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Sharing Knowledge Globally to Fight HIV/AIDS Locally

Assistance

John Snow, Inc. and its sub-partner, Initiatives Inc. have been contracted by CDC Atlanta to support the organizations awarded funds by the Department of Health and Human Services (HHS) for Rounds 2 and 3 of the New Partners Initiative (NPI). The support is provided through TA-NPI, which is based in Kampala, Uganda and works closely with the Boston headquarters and JSI staff at projects throughout Africa and worldwide. The assistance spans the three-year life of the NPI award to the grantees and additional time to close-out the grant. It is hoped that by then some of the grantees will have secured new PEPFAR grants to continue their work.

TA-NPI – Dates, Funding, Oversight

TA-NPI was launched on World AIDS Day 2005 as “competitive grants process for new partners, including faith-based (FBO) and community-based organizations (CBO), with the desire and ability to help implement PEPFAR, but who have little or no experience in working with the United States government.” (President George Bush, www.pepfar.gov)

"To help achieve PEPFAR’s aggressive set of goals, President Bush announced NPI in 2005. NPI is directed by the Department of State’s Global AIDS Coordinator, who appointed a New Partnerships director to manage the initiative. NPI offers approximately $200 million through a series of cooperative agreements to new partner organizations to provide HIV/AIDS services in the 15 focus countries." (2007 NPI Audit Report)

Round 1 awards, declared on December 1, 2006, were mostly USAID-managed, with two HHS/HRSA-managed recipients. Rounds 2 and 3 have been shared between HHS/CDC, HHS/HRSA and USAID in terms of release of funds, specific U.S. Government management rules, and in-country oversight process.

Strategic Purpose of the New Partners Initiative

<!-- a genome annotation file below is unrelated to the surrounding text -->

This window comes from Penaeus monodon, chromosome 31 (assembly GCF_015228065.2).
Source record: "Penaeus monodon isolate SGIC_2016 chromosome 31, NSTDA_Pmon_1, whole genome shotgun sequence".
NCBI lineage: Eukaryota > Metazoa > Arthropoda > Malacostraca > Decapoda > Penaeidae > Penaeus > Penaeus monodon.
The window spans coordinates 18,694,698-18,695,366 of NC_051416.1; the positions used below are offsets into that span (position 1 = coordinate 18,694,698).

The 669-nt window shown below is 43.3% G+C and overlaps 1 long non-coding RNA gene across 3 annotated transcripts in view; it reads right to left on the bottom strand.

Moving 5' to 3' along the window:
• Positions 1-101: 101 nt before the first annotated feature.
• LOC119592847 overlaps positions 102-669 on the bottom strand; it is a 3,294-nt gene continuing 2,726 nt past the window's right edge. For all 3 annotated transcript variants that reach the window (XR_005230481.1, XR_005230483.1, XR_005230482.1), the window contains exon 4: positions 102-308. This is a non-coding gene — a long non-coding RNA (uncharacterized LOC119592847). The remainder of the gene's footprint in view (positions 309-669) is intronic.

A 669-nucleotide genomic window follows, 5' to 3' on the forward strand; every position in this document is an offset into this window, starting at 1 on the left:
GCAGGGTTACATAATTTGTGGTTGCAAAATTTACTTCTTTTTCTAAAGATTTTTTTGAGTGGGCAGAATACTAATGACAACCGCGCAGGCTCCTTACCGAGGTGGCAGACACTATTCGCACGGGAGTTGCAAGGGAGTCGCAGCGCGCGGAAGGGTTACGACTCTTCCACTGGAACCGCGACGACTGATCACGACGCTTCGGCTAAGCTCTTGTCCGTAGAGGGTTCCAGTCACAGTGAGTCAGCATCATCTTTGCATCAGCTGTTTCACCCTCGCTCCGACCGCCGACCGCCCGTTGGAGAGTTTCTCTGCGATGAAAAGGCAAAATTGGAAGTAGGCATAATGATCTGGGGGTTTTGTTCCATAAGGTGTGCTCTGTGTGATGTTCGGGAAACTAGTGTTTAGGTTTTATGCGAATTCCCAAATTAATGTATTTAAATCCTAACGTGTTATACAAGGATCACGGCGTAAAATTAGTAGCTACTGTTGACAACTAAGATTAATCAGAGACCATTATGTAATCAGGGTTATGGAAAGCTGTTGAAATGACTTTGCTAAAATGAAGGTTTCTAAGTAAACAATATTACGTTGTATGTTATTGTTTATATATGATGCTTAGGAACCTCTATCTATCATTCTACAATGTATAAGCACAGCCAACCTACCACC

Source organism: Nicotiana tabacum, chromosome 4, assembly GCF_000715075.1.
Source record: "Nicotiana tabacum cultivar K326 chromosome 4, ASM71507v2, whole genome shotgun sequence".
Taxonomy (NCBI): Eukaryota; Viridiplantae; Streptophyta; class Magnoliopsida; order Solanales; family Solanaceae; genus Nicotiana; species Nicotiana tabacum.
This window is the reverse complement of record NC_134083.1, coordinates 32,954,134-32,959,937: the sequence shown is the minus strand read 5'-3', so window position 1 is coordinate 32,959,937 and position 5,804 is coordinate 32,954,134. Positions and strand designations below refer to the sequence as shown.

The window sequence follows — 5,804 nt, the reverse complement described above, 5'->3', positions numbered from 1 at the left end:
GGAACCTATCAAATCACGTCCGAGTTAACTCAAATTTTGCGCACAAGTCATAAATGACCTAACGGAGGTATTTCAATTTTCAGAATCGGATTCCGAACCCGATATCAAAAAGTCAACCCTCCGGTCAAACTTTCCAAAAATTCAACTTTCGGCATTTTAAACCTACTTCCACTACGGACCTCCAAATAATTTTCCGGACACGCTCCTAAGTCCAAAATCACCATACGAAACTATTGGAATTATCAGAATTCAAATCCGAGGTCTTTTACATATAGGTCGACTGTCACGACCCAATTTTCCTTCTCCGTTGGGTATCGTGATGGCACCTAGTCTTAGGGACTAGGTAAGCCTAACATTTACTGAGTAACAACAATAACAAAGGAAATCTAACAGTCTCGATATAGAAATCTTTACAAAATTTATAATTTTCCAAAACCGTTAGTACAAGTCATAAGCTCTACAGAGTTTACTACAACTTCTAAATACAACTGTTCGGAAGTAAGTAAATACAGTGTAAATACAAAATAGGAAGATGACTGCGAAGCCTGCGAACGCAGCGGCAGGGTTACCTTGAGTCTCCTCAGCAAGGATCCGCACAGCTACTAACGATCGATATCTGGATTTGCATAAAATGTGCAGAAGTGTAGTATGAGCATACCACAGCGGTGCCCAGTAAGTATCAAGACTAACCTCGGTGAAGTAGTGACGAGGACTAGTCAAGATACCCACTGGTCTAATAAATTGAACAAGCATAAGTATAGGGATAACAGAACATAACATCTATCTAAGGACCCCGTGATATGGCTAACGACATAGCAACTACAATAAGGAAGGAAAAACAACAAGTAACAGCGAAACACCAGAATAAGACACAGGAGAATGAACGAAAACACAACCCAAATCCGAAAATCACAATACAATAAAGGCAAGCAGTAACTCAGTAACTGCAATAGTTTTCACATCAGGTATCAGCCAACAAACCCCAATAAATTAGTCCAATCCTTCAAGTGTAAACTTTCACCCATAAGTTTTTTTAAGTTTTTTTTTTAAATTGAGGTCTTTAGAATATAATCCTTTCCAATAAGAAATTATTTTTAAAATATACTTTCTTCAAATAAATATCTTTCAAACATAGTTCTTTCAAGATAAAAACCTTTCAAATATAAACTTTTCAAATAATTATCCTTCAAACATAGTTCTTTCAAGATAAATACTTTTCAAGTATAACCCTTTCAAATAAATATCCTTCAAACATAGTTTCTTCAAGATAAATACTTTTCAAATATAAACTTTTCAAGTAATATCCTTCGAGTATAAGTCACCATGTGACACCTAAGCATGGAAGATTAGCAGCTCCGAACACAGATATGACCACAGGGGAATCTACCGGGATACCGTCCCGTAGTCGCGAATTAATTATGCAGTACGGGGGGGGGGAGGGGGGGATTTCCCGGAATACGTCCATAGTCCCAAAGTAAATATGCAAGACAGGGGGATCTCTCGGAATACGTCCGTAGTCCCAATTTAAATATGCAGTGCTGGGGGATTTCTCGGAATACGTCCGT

In the World AIDS Day 2005 speech, President Bush said: “By identifying and supporting the organizations that provide much of the health care in the developing world, PEPFAR resources will reach more people, more effectively.” Many of these potential partner organizations already provide HIV/AIDS prevention, care, and treatment services but have little or no experience working with the U.S. government.

“Under PEPFAR, NPI was created to build the capacity of organizations at the community level to achieve local ownership and enhance the long-term support and viability of HIV/AIDS responses. Specifically, NPI’s goals are to (1) increase PEPFAR’s ability to reach people with needed services by identifying potential new PEPFAR partner organizations, (2) increase the total number of partner organizations and their capacity to provide prevention and care services, and (3) build capacity in host nations by developing indigenous capacity to address HIV/AIDS to promote the sustainability of host nations’ efforts.” [Per USAID audit report of NPI, December 2007]

Timing of Awards

World AIDS Day 2006 – PEPFAR announced 23 awards in 13 countries with total potential grant value of $72 Million.

World AIDS Day 2007 – Awards 14 organisations with mid-2008 start dates.

World AIDS Day 2008 – Awards to 19 organisations with early 2009 release of funds.

Profile of Target Recipients

The USAID audit report of NPI, December 2007, focused on the role of in-country U.S. Mission staff in managing the awards and the support the new partners might require. The first external ‘technical assistance provider’ was identified in 2007 and began work with the Round 1 awardees only after they had been implementing for 12 months.